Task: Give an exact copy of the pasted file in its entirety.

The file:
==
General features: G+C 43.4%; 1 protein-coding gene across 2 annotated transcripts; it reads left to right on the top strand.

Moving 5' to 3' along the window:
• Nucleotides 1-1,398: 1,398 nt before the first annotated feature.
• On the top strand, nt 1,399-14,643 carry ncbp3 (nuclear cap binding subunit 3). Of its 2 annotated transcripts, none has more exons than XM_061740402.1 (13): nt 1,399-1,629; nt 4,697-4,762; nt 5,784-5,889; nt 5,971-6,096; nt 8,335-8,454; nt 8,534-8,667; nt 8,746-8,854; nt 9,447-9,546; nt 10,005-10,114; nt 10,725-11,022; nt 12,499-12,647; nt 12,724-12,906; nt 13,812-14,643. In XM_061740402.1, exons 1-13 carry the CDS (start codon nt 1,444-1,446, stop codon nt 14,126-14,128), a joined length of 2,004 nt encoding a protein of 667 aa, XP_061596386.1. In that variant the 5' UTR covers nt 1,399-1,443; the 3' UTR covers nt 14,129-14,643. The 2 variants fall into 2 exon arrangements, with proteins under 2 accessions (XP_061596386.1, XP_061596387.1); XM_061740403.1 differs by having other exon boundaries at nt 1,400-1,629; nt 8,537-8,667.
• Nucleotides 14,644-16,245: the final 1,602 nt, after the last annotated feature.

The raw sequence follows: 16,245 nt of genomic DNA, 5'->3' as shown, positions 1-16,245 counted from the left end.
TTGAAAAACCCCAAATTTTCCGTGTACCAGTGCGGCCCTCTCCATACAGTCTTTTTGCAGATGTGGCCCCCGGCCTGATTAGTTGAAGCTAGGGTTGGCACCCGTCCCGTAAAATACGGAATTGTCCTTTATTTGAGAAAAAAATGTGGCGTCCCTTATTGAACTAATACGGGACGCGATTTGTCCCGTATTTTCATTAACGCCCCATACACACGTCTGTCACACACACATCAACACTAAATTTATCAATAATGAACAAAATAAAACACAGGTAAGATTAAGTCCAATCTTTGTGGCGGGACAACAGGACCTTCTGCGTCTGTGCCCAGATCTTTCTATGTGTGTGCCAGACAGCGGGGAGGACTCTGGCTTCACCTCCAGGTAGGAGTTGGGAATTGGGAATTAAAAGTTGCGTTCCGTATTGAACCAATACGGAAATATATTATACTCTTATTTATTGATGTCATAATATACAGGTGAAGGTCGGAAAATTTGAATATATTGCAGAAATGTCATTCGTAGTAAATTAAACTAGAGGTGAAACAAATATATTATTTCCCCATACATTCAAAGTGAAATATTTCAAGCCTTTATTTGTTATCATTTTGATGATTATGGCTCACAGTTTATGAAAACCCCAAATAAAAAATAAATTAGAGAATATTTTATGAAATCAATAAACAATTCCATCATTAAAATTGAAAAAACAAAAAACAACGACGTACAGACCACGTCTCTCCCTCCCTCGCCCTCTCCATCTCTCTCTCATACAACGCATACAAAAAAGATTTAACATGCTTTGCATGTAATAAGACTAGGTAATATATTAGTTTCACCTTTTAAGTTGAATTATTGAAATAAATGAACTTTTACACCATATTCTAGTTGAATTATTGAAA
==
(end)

General features: G+C 43.4%; 1 protein-coding gene across 2 annotated transcripts; it reads left to right on the top strand.

Moving 5' to 3' along the window:
• Nucleotides 1-1,398: 1,398 nt before the first annotated feature.
• On the top strand, nt 1,399-14,643 carry ncbp3 (nuclear cap binding subunit 3). Of its 2 annotated transcripts, none has more exons than XM_061740402.1 (13): nt 1,399-1,629; nt 4,697-4,762; nt 5,784-5,889; nt 5,971-6,096; nt 8,335-8,454; nt 8,534-8,667; nt 8,746-8,854; nt 9,447-9,546; nt 10,005-10,114; nt 10,725-11,022; nt 12,499-12,647; nt 12,724-12,906; nt 13,812-14,643. In XM_061740402.1, exons 1-13 carry the CDS (start codon nt 1,444-1,446, stop codon nt 14,126-14,128), a joined length of 2,004 nt encoding a protein of 667 aa, XP_061596386.1. In that variant the 5' UTR covers nt 1,399-1,443; the 3' UTR covers nt 14,129-14,643. The 2 variants fall into 2 exon arrangements, with proteins under 2 accessions (XP_061596386.1, XP_061596387.1); XM_061740403.1 differs by having other exon boundaries at nt 1,400-1,629; nt 8,537-8,667.
• Nucleotides 14,644-16,245: the final 1,602 nt, after the last annotated feature.

The raw sequence follows: 16,245 nt of genomic DNA, 5'->3' as shown, positions 1-16,245 counted from the left end.
TTGAAAAACCCCAAATTTTCCGTGTACCAGTGCGGCCCTCTCCATACAGTCTTTTTGCAGATGTGGCCCCCGGCCTGATTAGTTGAAGCTAGGGTTGGCACCCGTCCCGTAAAATACGGAATTGTCCTTTATTTGAGAAAAAAATGTGGCGTCCCTTATTGAACTAATACGGGACGCGATTTGTCCCGTATTTTCATTAACGCCCCATACACACGTCTGTCACACACACATCAACACTAAATTTATCAATAATGAACAAAATAAAACACAGGTAAGATTAAGTCCAATCTTTGTGGCGGGACAACAGGACCTTCTGCGTCTGTGCCCAGATCTTTCTATGTGTGTGCCAGACAGCGGGGAGGACTCTGGCTTCACCTCCAGGTAGGAGTTGGGAATTGGGAATTAAAAGTTGCGTTCCGTATTGAACCAATACGGAAATATATTATACTCTTATTTATTGATGTCATAATATACAGGTGAAGGTCGGAAAATTTGAATATATTGCAGAAATGTCATTCGTAGTAAATTAAACTAGAGGTGAAACAAATATATTATTTCCCCATACATTCAAAGTGAAATATTTCAAGCCTTTATTTGTTATCATTTTGATGATTATGGCTCACAGTTTATGAAAACCCCAAATAAAAAATAAATTAGAGAATATTTTATGAAATCAATAAACAATTCCATCATTAAAATTGAAAAAACAAAAAACAACGACGTACAGACCACGTCTCTCCCTCCCTCGCCCTCTCCATCTCTCTCTCATACAACGCATACAAAAAAGATTTAACATGCTTTGCATGTAATAAGACTAGGTAATATATTAGTTTCACCTTTTAAGTTGAATTATTGAAATAAATGAACTTTTACACCATATTCTAGTTGAATTATTGAAA